In the US Federal Heat Pump Initiative, Trane Technologies incorporates 3D printing.

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US federal funding is driving heat pump innovation in the country, with Trane, Texas A&M, and Purdue University at the forefront. Trane Technologies, a company that specializes in connecting energy sources with the right technology, has been awarded federal funds for its heat pump technology development. Collaborating with the Department of Energy’s Oak Ridge National Laboratory, Purdue University, and Texas A&M, Trane Technologies aims to revolutionize decarbonization solutions for the built environment.

Trane Technologies’ latest heat pump technology for commercial buildings combines heating and cooling systems into one efficient electric solution. Notably, its residential cold-climate heat pump has surpassed the Department of Energy’s requirements for high-efficiency heating in freezing temperatures. These advancements align with Trane’s 2030 Sustainability Commitments, including its Gigaton Challenge and its net-zero by 2050 pledge, both of which have been validated by the Science Based Targets Initiative.

Carrier and Lennox, along with Trane, are participants in the recent heat pump federal program, competing for funding to develop transformative heat pump technology for decarbonization. Meanwhile, Texas A&M University is making significant strides in 3D printing. In collaboration with the Air Force Research Laboratory, Texas A&M has developed a method to 3D print martensitic steel that avoids unwanted pores, enhancing the strength of the printed objects.

Furthermore, Texas A&M has pioneered the ME 3D printing technique, which improves bonding between printed layers. In the past, 3D printed parts made using the ME method were weaker compared to those made through injection molding. By incorporating plasma science and carbon nanotube technology, Texas A&M researchers have found a way to increase the reliability of 3D printed parts by welding the printed layers more effectively. By coating the surface of each layer with carbon particles, the researchers were able to heat the printed layers using electric currents, effectively bonding them together.

In conclusion, with the support of federal funding, Trane Technologies, Texas A&M, and Purdue University are leading the way in heat pump innovation. Through their research and advancements in 3D printing, they are not only revolutionizing decarbonization solutions but also contributing to the overall sustainability goals set by the industry. With their dedication to innovation and sustainability, the future of heat pump technology looks promising.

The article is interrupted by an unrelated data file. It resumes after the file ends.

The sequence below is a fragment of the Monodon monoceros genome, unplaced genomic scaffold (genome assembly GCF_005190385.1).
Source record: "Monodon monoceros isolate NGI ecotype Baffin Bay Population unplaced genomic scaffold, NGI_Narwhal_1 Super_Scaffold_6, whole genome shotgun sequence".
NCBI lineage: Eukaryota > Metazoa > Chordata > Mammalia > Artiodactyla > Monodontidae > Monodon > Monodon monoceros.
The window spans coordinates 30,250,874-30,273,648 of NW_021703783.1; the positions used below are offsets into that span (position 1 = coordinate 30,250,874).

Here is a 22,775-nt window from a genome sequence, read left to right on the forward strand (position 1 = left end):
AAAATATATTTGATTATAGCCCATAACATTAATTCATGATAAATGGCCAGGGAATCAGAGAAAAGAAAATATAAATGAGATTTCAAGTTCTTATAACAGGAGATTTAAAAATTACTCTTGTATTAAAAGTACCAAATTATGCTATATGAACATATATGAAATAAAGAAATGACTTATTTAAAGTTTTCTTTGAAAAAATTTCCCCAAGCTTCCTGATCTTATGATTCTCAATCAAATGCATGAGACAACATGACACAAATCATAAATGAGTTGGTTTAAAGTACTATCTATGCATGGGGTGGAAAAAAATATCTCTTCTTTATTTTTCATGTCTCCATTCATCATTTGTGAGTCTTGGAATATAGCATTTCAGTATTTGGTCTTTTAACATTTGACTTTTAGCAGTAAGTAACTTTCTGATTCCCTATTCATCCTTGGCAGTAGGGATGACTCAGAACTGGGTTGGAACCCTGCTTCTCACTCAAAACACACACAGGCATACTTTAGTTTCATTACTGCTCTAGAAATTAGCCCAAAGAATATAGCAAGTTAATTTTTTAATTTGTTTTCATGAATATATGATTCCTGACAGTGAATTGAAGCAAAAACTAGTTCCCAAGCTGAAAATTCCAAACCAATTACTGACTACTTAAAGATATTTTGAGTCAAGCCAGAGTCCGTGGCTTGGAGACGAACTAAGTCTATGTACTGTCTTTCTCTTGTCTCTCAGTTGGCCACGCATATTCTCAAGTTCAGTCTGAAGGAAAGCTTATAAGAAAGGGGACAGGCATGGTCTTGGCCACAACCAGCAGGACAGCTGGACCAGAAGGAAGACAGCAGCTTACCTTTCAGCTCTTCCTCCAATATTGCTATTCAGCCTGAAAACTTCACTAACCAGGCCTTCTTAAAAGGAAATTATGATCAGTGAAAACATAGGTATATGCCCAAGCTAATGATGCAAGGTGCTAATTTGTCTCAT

At Purdue University, 3D printing activities are taking place as part of the TRAILS project. TRAILS 2.0 is an innovative initiative that allows students to explore their local environment and engage with STEM professionals. One of the key components of the program is the use of 3D printing, which is seen as a valuable tool for enhancing student learning.

The Purdue Rapid Prototyping Laboratory houses a range of FDM 3D printers that are ideal for creating complex designs. Among the printers available are the Lulzbot, MatterHacker, and Ultimaker, all of which offer high-quality printing capabilities. These printers enable students to bring their designs to life and test them in a tangible, real-world context.

But it’s not just the students who benefit from 3D printing. Companies that are involved in developing new or improved products, processes, or software can also take advantage of the Research and Development (R&D) Tax Credit. This permanent tax credit allows companies to include the wages of technical employees who are involved in creating, testing, and revising 3D printed prototypes, as well as the time spent integrating 3D printing hardware and software. The costs of filaments consumed during the development process can also be recovered.

With its ability to create and test prototypes quickly and efficiently, 3D printing is a strong indicator that R&D Credit eligible activities are taking place. Any companies that are implementing this technology should consider taking advantage of the R&D Tax Credits available to them.

Beyond the realm of academia and business, 3D printing is also making waves in the world of energy technology. The US federal government recognizes that buildings account for a significant portion of energy usage and is providing funding for heat pump technology development. Interestingly, this funding specifically includes 3D printing technology development. This presents a unique opportunity for the 3D printing industry to contribute its expertise to this major initiative and help optimize heat pump technology.

In conclusion, 3D printing is playing a significant role in various fields, from education to business and energy technology. Its ability to create prototypes quickly and accurately makes it an invaluable tool for innovation and problem-solving. The use of 3D printing in the TRAILS project at Purdue University is just one example of how this technology is enhancing student learning and creating real-world opportunities. Additionally, companies that are involved in developing new products or processes can benefit from the R&D Tax Credit, while the 3D printing industry has a unique opportunity to contribute to heat pump technology development. The future looks bright for 3D printing and its various applications.

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